How about a program to send high school Sophmores to observe and report on every caucus meeting in the state starting in 2010. They could then return as Seniors to vote, on a "learners permit" if they weren't yet 18.

The Colorado Press Association through their members across the state could provide training for the Sophmores, and compile the Sophmores caucus-night observations into an overnight report that would provide valuable, much needed information to the media while providing great experience for the students in civic participation and journalism.

In the mean time, I hope Colorado students will take advantage of the free lessons in civic participation that are provided each week at Denver Socrates Cafe and Denver Speakers Corner Both of these could be spread across the state with just an encouraging email from Mr. Skaggs.

Monday, September 15, 2008

Have you seen Tim Berry's surprising new book The Plan-As-You-Go Business Plan? It's available for free right now online at:

I say it's surprising because it is in part an apology for much of the work he's done over the last decade or so in being part of the "you must write a business plan" choir. Tim is the founder and president of Palo Alto Software, the manufacturer of Business Plan Pro, the best selling business planning software, and he has published books and written many magazine articles on planning.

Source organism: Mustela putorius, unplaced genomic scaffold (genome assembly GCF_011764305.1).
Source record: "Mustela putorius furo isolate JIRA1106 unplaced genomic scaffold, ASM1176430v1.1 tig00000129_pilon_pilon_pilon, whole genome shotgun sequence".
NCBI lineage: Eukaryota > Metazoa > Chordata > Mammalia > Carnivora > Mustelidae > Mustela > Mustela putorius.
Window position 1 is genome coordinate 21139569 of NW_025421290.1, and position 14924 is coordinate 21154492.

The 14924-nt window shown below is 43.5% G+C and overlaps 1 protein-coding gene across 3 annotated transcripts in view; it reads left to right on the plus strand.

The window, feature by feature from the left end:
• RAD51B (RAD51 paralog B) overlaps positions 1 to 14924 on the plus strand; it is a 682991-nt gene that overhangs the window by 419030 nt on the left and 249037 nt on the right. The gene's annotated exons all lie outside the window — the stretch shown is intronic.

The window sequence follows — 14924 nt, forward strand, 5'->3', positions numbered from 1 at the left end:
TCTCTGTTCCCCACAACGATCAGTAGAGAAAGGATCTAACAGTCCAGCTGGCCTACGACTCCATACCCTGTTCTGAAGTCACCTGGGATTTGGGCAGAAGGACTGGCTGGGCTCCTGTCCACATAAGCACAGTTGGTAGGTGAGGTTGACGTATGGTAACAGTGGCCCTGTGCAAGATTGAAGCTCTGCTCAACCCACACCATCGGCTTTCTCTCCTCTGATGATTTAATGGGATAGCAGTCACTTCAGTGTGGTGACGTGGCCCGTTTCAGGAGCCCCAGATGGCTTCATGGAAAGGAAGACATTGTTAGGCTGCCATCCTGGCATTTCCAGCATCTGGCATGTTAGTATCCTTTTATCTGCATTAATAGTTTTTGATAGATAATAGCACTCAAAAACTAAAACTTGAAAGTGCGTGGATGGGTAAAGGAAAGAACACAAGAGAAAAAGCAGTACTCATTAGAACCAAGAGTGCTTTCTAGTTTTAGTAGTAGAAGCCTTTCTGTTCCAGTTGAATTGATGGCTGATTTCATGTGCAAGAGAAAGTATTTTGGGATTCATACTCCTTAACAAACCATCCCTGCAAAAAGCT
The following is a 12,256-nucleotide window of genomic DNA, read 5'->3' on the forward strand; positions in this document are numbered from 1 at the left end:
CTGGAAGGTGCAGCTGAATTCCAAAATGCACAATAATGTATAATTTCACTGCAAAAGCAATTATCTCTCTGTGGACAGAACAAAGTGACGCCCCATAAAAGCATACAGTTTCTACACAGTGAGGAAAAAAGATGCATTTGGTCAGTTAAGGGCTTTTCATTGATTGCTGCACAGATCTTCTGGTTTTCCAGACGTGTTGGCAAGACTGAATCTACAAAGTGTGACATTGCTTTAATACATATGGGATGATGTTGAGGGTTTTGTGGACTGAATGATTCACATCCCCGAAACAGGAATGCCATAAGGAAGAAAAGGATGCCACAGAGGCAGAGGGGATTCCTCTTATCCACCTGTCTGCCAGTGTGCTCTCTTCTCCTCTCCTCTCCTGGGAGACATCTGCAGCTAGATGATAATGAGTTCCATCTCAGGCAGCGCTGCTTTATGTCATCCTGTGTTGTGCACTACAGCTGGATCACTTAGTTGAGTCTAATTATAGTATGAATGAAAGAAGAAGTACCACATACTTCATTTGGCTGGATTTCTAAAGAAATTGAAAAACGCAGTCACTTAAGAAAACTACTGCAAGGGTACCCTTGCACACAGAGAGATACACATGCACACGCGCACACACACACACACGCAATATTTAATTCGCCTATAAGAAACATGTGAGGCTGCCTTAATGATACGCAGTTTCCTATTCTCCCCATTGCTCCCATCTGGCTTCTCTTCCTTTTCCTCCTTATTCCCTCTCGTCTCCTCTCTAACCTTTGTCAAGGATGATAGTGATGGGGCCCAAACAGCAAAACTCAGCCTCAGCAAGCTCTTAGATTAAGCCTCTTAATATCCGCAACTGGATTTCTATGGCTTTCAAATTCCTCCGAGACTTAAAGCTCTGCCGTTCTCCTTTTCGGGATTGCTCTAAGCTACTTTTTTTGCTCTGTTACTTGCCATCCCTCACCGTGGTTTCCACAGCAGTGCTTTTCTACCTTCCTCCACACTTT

I've gotten to know Tim over the last couple of years through an exchange of emails and a couple of telephone conversations.

On my first phone call to Tim, I said that it seemed to me that much of what the Small Business Administration and others have to say about planning is just plain wrong.

I asked him if he had done formal market research and if he created a written business plan before he'd started his business. "No" he said, and I like to think that is part of what got him thinking about what has resulted in this new book.

There is no mention of me in the book, and that's OK. But it's hard to understand how he could fail to cite the important work of Dr. Amar Bhide who I have repeatedly drawn to his attention. Dr. Bhide has written what the publisher of Inc. Magazine has called the most important book every on the topic of business startup, The Origin and Evolution of New Businesses.

In it, Dr. Bhide makes the case that successful businesses don't start the way that the Small Business Administration and most academic programs say they should start, with formal market research and formal strategic planning. If planning worked that well we'd have a planned economy and not a market economy.